Then I had grilled tuna with mashed potatoes and asparagus, while Ray had coconut shrimp.



And what the hell!  We ordered a slice of key lime pie to share.  What a slice of pie!
 

We barely made a dent in it, and brought it back to the hotel and tucked it away in the fridge next to the other slice of key lime pie already taking up space in that little refrigerated minibox!  But we did pop open the bottle of Cava and toasted to a good day together!

Saturday, April 14, 2012

Fires and Flipovers and Funerals, Oh My!

Yesterday was a day of "F's" which is fitting, since it was a Friday the 13th.

The downside to getting a motorcycle trip started before daylight is riding in the dark where my little bike is lost in a sea of headlights.  The upside is getting to witness a fantastic sunrise.  As I headed east on I-10 through Baytown and Mont Belvieu, a giant red sun began to peak over the scallop of clouds sitting out there on the horizon.  It rose quickly and soon I felt less invisible, as we all flew along the interstate at 75+ mph. 

Somewhere along that stretch of interstate, there was significant police action on the other side of the median  - an 18-wheeler turned over on its side.  I always wonder how the heck that can happen on a flat, straight stretch of highway.  Not too much later, on our side of the interstate, the left lane was closed off and workers were repairing a damaged stretch of pavement left charred by another apparently recent accident.

Another bad accident near Gautier had traffic backed up for miles in the west-bound lanes and had the eastbound lanes slowed significantly, as folks rubbernecked the mayhem on the other side.  An SUV or minivan was flipped over and resting on its roof perpendicular to the roadway and was part on the shoulder and part in the right lane.  Folks could be seen working over someone or someones in the grass alongside the shoulder.  As I continued east, a few miles later, I saw the ambulance flying along the shoulder, so this accident had apparently just happened moments before I got there.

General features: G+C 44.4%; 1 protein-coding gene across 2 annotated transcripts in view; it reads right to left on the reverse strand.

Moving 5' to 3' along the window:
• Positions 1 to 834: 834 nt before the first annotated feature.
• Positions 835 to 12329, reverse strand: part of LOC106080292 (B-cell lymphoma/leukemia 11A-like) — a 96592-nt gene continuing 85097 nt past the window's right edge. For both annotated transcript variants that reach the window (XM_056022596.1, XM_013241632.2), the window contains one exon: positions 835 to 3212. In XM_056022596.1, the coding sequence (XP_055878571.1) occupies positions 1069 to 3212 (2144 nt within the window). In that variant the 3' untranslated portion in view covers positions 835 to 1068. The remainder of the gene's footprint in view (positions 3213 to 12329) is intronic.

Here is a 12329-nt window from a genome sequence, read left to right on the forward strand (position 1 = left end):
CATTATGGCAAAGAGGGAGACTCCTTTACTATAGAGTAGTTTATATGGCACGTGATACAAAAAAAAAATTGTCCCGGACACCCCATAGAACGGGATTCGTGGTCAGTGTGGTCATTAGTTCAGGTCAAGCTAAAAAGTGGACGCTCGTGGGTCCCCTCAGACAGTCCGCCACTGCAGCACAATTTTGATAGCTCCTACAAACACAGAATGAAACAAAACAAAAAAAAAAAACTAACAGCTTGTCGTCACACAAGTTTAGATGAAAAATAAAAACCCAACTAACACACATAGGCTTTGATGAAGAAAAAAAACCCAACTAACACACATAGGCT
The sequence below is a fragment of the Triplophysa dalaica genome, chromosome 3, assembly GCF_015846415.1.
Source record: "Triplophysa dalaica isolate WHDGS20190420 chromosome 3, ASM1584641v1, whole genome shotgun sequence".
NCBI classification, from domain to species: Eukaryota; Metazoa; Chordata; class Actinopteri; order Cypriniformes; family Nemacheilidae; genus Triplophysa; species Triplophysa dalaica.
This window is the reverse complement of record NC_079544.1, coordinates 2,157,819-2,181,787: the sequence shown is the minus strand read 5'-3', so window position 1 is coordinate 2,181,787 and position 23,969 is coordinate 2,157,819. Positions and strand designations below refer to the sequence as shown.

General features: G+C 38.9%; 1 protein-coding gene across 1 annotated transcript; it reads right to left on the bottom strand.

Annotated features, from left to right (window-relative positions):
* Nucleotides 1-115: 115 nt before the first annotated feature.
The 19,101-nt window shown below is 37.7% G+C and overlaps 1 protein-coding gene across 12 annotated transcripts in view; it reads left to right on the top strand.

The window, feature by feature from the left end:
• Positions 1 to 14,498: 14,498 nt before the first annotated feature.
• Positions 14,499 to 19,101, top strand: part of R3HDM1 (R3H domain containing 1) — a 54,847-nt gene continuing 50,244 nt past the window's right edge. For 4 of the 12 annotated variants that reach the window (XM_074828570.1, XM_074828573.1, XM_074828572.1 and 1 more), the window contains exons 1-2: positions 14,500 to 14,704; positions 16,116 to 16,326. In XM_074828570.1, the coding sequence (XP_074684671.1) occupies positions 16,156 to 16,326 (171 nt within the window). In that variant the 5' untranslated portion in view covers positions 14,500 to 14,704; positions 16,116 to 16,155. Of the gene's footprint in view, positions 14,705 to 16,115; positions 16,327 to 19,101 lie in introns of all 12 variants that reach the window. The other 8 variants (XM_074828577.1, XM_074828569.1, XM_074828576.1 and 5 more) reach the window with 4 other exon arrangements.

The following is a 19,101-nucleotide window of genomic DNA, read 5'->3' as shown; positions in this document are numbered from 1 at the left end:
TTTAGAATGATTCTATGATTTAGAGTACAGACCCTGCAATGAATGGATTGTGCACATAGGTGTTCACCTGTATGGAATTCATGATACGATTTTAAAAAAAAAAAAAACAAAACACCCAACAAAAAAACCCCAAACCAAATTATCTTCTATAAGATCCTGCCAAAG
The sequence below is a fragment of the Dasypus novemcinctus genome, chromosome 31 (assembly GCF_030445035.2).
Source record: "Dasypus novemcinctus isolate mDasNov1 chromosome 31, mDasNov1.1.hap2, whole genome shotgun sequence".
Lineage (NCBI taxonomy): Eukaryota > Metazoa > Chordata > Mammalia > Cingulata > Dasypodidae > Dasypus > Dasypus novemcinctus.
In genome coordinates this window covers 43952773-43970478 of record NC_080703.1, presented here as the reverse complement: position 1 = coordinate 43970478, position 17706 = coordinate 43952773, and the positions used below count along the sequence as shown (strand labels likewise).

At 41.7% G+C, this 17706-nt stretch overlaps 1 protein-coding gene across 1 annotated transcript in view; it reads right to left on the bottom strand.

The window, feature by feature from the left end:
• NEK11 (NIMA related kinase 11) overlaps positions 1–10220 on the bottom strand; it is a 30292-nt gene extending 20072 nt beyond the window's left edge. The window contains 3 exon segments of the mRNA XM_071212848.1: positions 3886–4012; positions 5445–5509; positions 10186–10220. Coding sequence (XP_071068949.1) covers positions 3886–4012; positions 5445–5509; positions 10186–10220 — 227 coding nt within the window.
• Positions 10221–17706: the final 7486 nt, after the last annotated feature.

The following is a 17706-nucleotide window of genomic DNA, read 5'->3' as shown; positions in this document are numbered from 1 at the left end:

Then there was the smoke - lots of it - billowing up into the sky above the treetops.  It could be seen for miles but was impossible to tell which side of the interstate this inferno was happening.  A portable electric sign warned us travelers of smoke on the roadway ahead, but fortunately the wind was blowing it away and off to the north.  As I passed what was apparently 'ground zero,' the trees blocked any view of what might be causing this inferno. 

As if all this wasn't entertainment enough...as I neared Tilman's Corner, AL, a funeral entourage, with significant police car and motorcycle escort - lights flashing - entered the interstate.  The mounted officers had the entrance ramp lane and adjacent lane blocked to allow smooth entry of the entire motorcade and then moved up to the front of the line to lead the escort and block up-coming entrance ramps.  Judging from the number of police cars and motor escorts, the number of white stretch limos, this was an important person.  This was confirmed when I spotted the news chopper hovering above as we neared downtown Mobile.  The police cars blocked all three lanes of the interstate, effectively creating a rolling roadblock and keeping the funeral procession together.  However, from the rear, it was creating mayhem.  While those of us near the front and immediately behind the procession knew what was happening, cars coming up from behind had no idea, as they weaved through traffic trying to get past the traffic jam.  Once they worked their way up, they could see what was happening, but not before these drivers put those of us near the front at real risk.  By the time we reached the split immediately before the tunnel, my position in traffic moved from being second vehicle behind the trailing police car in the left lane to about 10th or 11th position, thanks to all of the drivers who weaved through traffic, cut people off, and forced themselves into adjacent lanes of traffic and up to the front of the queue in futile efforts to find a way past the roadblock.  The funeral took the last exit to the right, just before the tunnel.